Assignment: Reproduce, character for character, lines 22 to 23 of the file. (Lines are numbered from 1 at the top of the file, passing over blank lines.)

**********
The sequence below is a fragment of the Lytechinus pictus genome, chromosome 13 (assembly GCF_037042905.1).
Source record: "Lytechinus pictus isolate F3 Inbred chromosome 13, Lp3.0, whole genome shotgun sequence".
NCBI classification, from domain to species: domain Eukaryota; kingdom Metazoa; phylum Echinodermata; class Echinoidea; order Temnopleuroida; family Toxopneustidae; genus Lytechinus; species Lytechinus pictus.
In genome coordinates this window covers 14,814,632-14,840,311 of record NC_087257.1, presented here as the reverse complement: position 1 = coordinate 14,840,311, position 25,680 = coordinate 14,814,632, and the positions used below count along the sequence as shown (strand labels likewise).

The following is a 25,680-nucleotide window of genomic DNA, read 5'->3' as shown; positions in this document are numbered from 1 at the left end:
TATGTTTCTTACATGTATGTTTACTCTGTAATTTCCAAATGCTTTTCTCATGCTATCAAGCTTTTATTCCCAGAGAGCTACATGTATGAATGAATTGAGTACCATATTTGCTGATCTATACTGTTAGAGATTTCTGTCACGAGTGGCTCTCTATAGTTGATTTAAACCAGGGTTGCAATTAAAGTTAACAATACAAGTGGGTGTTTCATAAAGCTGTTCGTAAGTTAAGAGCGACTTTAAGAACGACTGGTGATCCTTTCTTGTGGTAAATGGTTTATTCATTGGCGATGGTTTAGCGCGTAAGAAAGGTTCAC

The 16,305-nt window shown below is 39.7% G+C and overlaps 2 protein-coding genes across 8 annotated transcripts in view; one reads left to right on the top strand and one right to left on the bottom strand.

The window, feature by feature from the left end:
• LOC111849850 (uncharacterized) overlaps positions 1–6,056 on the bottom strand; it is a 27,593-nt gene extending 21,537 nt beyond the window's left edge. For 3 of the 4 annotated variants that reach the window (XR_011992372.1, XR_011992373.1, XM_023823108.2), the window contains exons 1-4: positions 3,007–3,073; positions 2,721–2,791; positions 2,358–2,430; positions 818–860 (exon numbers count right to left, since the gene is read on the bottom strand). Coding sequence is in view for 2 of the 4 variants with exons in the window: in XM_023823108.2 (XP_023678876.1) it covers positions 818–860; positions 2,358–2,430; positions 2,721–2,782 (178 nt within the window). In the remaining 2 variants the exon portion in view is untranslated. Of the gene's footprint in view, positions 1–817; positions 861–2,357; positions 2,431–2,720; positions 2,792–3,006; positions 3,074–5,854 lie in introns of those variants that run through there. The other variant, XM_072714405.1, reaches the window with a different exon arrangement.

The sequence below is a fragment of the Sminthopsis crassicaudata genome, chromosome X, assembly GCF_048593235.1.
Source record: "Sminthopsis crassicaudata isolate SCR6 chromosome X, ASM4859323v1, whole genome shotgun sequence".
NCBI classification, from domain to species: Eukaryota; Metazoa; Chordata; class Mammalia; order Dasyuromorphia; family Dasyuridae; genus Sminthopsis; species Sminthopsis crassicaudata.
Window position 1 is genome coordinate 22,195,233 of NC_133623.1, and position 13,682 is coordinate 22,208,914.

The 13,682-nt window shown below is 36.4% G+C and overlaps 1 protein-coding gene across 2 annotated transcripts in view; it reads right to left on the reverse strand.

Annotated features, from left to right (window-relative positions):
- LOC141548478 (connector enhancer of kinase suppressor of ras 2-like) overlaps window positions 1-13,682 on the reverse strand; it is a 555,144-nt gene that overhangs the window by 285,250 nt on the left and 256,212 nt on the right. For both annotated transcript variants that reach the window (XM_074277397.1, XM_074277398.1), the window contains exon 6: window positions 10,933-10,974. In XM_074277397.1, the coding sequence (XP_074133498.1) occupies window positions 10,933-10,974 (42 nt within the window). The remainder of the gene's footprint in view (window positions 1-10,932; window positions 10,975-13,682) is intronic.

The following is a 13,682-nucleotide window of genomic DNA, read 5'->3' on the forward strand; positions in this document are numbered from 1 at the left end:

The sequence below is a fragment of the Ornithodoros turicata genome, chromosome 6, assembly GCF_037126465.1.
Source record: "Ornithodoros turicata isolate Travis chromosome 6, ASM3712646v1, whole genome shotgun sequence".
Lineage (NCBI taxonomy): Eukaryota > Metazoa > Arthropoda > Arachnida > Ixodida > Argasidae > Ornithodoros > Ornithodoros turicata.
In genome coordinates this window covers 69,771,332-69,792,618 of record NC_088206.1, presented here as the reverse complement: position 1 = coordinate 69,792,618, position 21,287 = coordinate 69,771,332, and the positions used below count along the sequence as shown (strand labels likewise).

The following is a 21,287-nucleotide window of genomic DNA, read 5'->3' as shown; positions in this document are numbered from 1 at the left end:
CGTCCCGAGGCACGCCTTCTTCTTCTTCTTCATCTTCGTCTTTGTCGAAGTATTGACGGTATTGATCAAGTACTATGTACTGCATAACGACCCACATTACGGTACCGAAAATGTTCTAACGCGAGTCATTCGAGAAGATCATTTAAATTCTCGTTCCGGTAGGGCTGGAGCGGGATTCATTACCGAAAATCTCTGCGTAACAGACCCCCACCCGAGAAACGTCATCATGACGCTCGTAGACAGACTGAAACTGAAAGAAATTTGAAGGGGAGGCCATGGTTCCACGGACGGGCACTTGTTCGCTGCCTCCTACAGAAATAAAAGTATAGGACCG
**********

The following is a 21,287-nucleotide window of genomic DNA, read 5'->3' as shown; positions in this document are numbered from 1 at the left end:
CGTCCCGAGGCACGCCTTCTTCTTCTTCTTCATCTTCGTCTTTGTCGAAGTATTGACGGTATTGATCAAGTACTATGTACTGCATAACGACCCACATTACGGTACCGAAAATGTTCTAACGCGAGTCATTCGAGAAGATCATTTAAATTCTCGTTCCGGTAGGGCTGGAGCGGGATTCATTACCGAAAATCTCTGCGTAACAGACCCCCACCCGAGAAACGTCATCATGACGCTCGTAGACAGACTGAAACTGAAAGAAATTTGAAGGGGAGGCCATGGTTCCACGGACGGGCACTTGTTCGCTGCCTCCTACAGAAATAAAAGTATAGGACCG